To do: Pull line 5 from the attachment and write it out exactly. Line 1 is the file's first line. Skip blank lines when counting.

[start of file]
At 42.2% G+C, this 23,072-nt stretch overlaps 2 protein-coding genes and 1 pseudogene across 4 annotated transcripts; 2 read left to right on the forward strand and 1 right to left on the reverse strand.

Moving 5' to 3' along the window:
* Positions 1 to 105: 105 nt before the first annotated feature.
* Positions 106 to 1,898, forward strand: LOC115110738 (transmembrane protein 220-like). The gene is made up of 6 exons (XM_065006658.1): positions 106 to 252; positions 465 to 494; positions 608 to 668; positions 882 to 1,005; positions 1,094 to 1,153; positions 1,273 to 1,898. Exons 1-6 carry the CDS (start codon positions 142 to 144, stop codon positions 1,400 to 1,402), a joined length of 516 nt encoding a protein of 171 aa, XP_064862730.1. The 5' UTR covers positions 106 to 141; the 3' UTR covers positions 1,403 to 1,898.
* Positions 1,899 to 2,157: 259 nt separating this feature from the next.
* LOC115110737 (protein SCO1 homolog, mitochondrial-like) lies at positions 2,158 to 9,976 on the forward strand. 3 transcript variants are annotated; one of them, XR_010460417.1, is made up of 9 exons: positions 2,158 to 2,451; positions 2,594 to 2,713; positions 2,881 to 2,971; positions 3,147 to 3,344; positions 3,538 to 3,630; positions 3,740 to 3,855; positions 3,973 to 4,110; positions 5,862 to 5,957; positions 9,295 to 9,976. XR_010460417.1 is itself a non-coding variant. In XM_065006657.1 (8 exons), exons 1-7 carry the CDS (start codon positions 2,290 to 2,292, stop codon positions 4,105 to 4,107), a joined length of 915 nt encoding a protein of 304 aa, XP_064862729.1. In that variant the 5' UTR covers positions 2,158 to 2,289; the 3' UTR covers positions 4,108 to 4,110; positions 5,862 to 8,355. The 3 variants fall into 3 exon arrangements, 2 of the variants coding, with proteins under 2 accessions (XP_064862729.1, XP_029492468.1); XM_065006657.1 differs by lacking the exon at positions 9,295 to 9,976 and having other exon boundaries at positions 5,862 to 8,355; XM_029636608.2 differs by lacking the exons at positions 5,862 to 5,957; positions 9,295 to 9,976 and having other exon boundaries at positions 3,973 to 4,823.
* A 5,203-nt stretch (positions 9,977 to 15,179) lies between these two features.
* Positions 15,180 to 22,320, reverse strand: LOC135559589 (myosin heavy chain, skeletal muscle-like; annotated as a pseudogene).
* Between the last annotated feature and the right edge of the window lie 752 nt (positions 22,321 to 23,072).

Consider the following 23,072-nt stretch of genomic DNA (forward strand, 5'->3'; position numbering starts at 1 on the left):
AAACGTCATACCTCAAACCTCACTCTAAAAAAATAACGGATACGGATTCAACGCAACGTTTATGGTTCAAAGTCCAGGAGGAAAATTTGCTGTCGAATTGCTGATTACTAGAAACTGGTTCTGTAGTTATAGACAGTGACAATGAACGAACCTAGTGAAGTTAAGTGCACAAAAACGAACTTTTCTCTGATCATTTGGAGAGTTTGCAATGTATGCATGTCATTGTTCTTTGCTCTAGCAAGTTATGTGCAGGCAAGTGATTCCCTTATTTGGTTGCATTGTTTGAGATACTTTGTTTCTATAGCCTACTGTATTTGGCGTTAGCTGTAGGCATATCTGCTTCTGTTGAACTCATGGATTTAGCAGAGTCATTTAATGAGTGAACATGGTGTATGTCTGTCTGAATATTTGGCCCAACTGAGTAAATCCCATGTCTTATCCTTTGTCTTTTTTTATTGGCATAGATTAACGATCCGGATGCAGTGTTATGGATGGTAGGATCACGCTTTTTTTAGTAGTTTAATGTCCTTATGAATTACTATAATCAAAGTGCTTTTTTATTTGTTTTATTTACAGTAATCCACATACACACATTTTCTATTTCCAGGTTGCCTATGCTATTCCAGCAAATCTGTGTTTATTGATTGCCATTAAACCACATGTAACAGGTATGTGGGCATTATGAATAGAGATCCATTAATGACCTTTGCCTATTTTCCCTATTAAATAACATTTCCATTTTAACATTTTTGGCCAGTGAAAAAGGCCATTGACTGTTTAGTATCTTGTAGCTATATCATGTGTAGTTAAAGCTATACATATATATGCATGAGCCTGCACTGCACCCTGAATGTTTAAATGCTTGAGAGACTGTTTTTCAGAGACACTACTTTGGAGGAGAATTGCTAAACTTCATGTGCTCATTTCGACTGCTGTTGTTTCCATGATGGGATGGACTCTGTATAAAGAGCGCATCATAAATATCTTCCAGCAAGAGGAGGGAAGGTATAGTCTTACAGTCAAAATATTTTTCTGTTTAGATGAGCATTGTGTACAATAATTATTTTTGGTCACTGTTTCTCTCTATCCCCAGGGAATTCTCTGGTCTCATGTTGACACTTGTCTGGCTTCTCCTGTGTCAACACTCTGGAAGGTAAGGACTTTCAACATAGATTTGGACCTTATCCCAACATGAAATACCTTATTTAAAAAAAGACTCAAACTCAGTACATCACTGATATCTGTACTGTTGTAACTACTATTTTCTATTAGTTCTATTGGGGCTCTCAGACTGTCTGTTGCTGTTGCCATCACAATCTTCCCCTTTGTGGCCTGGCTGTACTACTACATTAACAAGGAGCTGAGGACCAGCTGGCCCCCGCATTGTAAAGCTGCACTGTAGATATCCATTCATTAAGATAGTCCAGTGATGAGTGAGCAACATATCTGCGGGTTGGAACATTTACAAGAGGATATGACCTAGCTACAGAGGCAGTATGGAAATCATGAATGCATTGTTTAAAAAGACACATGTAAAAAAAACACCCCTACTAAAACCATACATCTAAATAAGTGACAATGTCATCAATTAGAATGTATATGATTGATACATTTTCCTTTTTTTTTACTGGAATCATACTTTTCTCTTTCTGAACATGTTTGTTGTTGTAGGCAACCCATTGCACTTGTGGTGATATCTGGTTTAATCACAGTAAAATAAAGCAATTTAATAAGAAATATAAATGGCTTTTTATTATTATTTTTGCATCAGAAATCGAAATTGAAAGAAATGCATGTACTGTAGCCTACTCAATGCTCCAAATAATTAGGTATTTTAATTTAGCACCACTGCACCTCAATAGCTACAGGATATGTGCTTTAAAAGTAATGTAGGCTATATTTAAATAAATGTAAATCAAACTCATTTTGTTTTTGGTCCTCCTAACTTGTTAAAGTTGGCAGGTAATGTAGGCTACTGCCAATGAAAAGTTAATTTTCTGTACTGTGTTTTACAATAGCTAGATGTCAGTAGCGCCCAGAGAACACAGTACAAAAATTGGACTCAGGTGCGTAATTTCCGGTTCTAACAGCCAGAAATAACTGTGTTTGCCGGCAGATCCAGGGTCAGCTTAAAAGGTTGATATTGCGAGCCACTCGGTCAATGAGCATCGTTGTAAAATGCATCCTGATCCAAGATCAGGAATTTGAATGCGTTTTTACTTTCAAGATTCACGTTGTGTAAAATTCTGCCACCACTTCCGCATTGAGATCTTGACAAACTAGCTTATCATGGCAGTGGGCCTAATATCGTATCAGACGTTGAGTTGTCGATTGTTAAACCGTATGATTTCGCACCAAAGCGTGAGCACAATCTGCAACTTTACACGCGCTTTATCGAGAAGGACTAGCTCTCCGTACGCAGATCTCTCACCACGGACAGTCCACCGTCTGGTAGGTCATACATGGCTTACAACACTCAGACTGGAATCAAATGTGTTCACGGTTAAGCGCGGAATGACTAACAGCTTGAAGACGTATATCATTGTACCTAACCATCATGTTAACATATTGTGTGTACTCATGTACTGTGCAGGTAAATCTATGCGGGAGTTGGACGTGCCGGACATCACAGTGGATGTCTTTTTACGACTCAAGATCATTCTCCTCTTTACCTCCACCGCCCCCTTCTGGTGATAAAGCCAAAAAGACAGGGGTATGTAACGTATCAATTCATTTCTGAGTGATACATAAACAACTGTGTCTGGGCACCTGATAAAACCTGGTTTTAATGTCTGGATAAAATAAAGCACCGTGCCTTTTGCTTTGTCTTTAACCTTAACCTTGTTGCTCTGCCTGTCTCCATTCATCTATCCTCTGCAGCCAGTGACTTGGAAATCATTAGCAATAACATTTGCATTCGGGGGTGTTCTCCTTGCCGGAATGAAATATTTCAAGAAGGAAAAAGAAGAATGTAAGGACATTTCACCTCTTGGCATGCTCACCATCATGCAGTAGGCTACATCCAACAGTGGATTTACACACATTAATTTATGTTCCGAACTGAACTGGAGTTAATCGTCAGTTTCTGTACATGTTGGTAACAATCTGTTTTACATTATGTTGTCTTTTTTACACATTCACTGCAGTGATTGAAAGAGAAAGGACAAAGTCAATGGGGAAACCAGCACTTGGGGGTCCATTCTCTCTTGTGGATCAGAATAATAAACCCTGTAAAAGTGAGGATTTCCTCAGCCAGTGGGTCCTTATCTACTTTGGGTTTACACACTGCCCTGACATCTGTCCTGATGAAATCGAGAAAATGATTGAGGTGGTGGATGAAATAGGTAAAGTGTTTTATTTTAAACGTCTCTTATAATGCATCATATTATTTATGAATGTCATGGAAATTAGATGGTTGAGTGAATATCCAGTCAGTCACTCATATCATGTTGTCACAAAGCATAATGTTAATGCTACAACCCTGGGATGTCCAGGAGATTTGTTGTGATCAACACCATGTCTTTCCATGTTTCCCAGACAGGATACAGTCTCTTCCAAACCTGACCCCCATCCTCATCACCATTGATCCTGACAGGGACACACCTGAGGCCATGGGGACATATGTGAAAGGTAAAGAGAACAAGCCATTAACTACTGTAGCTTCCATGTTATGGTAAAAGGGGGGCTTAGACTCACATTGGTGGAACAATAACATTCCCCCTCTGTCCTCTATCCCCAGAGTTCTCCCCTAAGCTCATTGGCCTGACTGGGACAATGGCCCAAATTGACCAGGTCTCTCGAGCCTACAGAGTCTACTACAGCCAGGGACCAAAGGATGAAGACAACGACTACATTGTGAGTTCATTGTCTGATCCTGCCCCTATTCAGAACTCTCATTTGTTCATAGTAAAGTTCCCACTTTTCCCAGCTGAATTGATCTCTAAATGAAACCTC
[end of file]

* Positions 1,899 to 2,157: 259 nt separating this feature from the next.